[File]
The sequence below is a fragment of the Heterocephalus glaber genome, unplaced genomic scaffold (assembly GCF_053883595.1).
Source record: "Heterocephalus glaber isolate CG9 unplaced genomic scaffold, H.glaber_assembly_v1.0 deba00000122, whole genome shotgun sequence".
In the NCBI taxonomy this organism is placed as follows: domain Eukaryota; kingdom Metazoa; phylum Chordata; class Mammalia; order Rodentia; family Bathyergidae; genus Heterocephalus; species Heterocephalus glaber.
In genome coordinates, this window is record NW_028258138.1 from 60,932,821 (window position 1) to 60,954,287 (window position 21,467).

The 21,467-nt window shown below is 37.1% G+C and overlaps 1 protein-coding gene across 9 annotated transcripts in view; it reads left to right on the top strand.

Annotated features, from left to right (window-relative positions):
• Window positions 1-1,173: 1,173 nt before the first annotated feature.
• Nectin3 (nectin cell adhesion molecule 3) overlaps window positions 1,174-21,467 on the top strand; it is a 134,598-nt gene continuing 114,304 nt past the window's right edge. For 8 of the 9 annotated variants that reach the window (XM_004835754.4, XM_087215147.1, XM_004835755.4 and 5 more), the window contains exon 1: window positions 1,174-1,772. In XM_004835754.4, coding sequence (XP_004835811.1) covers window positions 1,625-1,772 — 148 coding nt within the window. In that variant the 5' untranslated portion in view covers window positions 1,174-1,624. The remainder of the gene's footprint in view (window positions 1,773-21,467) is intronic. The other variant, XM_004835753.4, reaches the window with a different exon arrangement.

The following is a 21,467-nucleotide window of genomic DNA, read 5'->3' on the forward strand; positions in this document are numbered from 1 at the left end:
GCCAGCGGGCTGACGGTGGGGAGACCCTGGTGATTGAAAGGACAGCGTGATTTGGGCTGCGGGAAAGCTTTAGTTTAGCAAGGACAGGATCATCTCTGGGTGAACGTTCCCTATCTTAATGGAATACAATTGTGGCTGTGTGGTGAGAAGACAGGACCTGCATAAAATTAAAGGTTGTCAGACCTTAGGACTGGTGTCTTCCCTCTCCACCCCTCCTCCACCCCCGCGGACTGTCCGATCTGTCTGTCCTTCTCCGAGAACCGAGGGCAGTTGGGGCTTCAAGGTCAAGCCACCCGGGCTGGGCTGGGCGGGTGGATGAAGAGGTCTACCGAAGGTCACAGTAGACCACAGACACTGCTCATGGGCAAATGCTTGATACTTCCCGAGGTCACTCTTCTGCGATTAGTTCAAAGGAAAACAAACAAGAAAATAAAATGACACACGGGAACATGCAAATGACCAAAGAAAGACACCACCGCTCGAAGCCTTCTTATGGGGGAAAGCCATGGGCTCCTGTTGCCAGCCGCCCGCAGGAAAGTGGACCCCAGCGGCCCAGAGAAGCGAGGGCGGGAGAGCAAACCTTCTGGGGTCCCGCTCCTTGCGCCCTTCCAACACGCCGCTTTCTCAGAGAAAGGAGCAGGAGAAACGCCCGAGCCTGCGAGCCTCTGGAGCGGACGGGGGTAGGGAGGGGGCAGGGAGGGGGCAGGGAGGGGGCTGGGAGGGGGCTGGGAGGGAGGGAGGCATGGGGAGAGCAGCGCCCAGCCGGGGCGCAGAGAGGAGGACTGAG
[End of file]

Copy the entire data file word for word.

The sequence below is a fragment of the Heterocephalus glaber genome, unplaced genomic scaffold (assembly GCF_053883595.1).
Source record: "Heterocephalus glaber isolate CG9 unplaced genomic scaffold, H.glaber_assembly_v1.0 deba00000122, whole genome shotgun sequence".
In the NCBI taxonomy this organism is placed as follows: domain Eukaryota; kingdom Metazoa; phylum Chordata; class Mammalia; order Rodentia; family Bathyergidae; genus Heterocephalus; species Heterocephalus glaber.
In genome coordinates, this window is record NW_028258138.1 from 60,932,821 (window position 1) to 60,954,287 (window position 21,467).

The 21,467-nt window shown below is 37.1% G+C and overlaps 1 protein-coding gene across 9 annotated transcripts in view; it reads left to right on the top strand.

Annotated features, from left to right (window-relative positions):
• Window positions 1-1,173: 1,173 nt before the first annotated feature.
• Nectin3 (nectin cell adhesion molecule 3) overlaps window positions 1,174-21,467 on the top strand; it is a 134,598-nt gene continuing 114,304 nt past the window's right edge. For 8 of the 9 annotated variants that reach the window (XM_004835754.4, XM_087215147.1, XM_004835755.4 and 5 more), the window contains exon 1: window positions 1,174-1,772. In XM_004835754.4, coding sequence (XP_004835811.1) covers window positions 1,625-1,772 — 148 coding nt within the window. In that variant the 5' untranslated portion in view covers window positions 1,174-1,624. The remainder of the gene's footprint in view (window positions 1,773-21,467) is intronic. The other variant, XM_004835753.4, reaches the window with a different exon arrangement.

The following is a 21,467-nucleotide window of genomic DNA, read 5'->3' on the forward strand; positions in this document are numbered from 1 at the left end:
GCCAGCGGGCTGACGGTGGGGAGACCCTGGTGATTGAAAGGACAGCGTGATTTGGGCTGCGGGAAAGCTTTAGTTTAGCAAGGACAGGATCATCTCTGGGTGAACGTTCCCTATCTTAATGGAATACAATTGTGGCTGTGTGGTGAGAAGACAGGACCTGCATAAAATTAAAGGTTGTCAGACCTTAGGACTGGTGTCTTCCCTCTCCACCCCTCCTCCACCCCCGCGGACTGTCCGATCTGTCTGTCCTTCTCCGAGAACCGAGGGCAGTTGGGGCTTCAAGGTCAAGCCACCCGGGCTGGGCTGGGCGGGTGGATGAAGAGGTCTACCGAAGGTCACAGTAGACCACAGACACTGCTCATGGGCAAATGCTTGATACTTCCCGAGGTCACTCTTCTGCGATTAGTTCAAAGGAAAACAAACAAGAAAATAAAATGACACACGGGAACATGCAAATGACCAAAGAAAGACACCACCGCTCGAAGCCTTCTTATGGGGGAAAGCCATGGGCTCCTGTTGCCAGCCGCCCGCAGGAAAGTGGACCCCAGCGGCCCAGAGAAGCGAGGGCGGGAGAGCAAACCTTCTGGGGTCCCGCTCCTTGCGCCCTTCCAACACGCCGCTTTCTCAGAGAAAGGAGCAGGAGAAACGCCCGAGCCTGCGAGCCTCTGGAGCGGACGGGGGTAGGGAGGGGGCAGGGAGGGGGCAGGGAGGGGGCTGGGAGGGGGCTGGGAGGGAGGGAGGCATGGGGAGAGCAGCGCCCAGCCGGGGCGCAGAGAGGAGGACTGAG